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Henry Huiyao Wang: How China can step up to its responsibilities in a rising Global South
Column in the South China Morning Post suggests China work with others, in particular India, to enhance the impact of the “Brics Plus” format
Henry Huiyao Wang, founder and President of the Center for China and Globalization (CCG), shared his thoughts today in his South China Morning Post column on why and how China should step forward as a pivotal country in the Global South.
The prominence of this week’s Brics summit, particularly as it discusses the expansion of a bloc that comprises Brazil, Russia, India, China and South Africa to admit more members, reflects the rise of the Global South.
In February, the Munich Security Conference added a panel discussion on how the Global North can better cooperate with the Global South. At the G7 summit in May, host Japan pushed to strengthen the Group of Seven’s ties with the Global South and especially invited the leaders of several developing countries to the Hiroshima meeting.
“The Global South is becoming more visible – and influential – in every arena,” said Foreign Policy magazine at the start of the year.
While the Voice of Global South Summit, a virtual meeting hosted by India earlier this year, was attended by more than 100 countries, there is no universally accepted definition of which countries exactly comprise the Global South. There are, for instance, Global South countries in the geographic North, and vice versa.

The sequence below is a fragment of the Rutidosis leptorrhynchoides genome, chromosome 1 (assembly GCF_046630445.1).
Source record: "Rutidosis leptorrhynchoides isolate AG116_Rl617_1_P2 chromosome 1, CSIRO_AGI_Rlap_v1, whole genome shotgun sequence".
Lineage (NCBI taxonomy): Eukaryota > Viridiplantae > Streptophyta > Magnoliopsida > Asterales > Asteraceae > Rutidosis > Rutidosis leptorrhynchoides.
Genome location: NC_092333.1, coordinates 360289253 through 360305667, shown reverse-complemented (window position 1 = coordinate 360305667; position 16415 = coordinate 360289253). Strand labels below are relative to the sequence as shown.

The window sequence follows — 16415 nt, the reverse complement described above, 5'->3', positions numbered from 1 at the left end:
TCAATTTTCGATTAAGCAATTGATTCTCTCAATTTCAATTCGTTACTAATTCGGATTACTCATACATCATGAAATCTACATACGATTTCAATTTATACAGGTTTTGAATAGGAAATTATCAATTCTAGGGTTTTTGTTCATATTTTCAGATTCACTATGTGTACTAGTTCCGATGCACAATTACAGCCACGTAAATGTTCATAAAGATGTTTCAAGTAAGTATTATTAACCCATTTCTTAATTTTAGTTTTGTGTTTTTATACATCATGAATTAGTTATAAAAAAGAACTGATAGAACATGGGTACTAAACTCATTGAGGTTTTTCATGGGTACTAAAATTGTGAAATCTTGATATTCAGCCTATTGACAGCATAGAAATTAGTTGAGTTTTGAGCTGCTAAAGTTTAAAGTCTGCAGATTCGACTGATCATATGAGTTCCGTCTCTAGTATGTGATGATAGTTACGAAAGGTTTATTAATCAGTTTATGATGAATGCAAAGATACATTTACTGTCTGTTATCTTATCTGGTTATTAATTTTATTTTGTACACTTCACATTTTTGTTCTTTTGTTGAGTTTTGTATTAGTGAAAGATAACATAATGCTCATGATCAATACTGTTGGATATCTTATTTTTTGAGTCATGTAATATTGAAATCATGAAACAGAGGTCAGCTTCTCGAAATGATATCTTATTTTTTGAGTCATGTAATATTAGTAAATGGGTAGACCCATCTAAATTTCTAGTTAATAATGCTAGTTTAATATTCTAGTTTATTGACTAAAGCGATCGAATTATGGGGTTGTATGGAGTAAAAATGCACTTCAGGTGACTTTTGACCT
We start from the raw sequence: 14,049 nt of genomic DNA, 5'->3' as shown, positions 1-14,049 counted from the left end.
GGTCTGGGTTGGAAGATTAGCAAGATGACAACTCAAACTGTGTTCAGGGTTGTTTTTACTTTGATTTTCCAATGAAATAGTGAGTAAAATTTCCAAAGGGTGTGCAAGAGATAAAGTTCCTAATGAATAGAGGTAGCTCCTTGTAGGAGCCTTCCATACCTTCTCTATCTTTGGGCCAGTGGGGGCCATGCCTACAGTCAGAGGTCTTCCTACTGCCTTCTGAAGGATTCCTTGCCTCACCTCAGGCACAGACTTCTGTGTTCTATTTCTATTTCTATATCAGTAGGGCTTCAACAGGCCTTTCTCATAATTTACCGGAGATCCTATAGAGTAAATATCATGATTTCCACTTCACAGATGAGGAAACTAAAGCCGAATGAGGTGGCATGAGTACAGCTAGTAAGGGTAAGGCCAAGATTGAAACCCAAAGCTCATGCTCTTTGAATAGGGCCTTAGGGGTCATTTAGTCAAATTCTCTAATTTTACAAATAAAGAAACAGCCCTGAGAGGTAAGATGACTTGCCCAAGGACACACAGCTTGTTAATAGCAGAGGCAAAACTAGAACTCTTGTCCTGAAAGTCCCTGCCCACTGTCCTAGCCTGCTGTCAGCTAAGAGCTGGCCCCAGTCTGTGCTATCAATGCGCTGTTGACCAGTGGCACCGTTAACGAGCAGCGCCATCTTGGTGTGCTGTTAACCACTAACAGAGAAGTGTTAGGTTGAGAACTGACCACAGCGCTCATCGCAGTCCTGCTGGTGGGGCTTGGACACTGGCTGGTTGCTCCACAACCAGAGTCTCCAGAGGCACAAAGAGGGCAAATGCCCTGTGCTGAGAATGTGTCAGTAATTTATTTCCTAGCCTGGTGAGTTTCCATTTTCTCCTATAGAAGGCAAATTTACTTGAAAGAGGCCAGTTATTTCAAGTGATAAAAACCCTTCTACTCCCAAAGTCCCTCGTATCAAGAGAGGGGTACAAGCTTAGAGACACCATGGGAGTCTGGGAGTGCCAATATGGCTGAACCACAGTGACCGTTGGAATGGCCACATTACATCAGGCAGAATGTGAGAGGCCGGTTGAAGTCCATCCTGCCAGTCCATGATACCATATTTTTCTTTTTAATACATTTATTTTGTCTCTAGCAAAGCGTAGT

Yet this flexibility reflects the nature of the Global South, a community where states recognise in one another their similar situations. Economically, the community is developing and looking to improve. Politically, it is a multilateral alliance with diversified values and interests.
Despite the escalation of the Ukraine crisis and global political divisions, most countries have chosen to neither take sides nor join the strategic suppression of Russia. Clearly, Global South countries prefer to keep an independent foreign policy and a non-aligned position.
In recent years, major powers in the Global North have introduced initiatives to strengthen their connection with the Global South, often in hope of obtaining greater geopolitical benefits. These include the US-led Build Back Better World and the EU’s Global Gateway.
Compared to the United States, however, the European Union appears to have a more nuanced interest in the Global South. While safeguarding members’ interests in former colonies, the EU also hopes to enhance its security in energy and food by “de-risking”. In essence, the EU sees a third path in a new global order, dominated by neither the US nor China, and needs to build common interests with the Global South.
At the same time, India and Russia play important roles in Global South countries. India positions itself as a North-South power – deeply intertwined with Global North in strategic goals and values while remaining an integral part of the Global South, seeking to become a bridge in leading the community to build a new diplomatic equilibrium.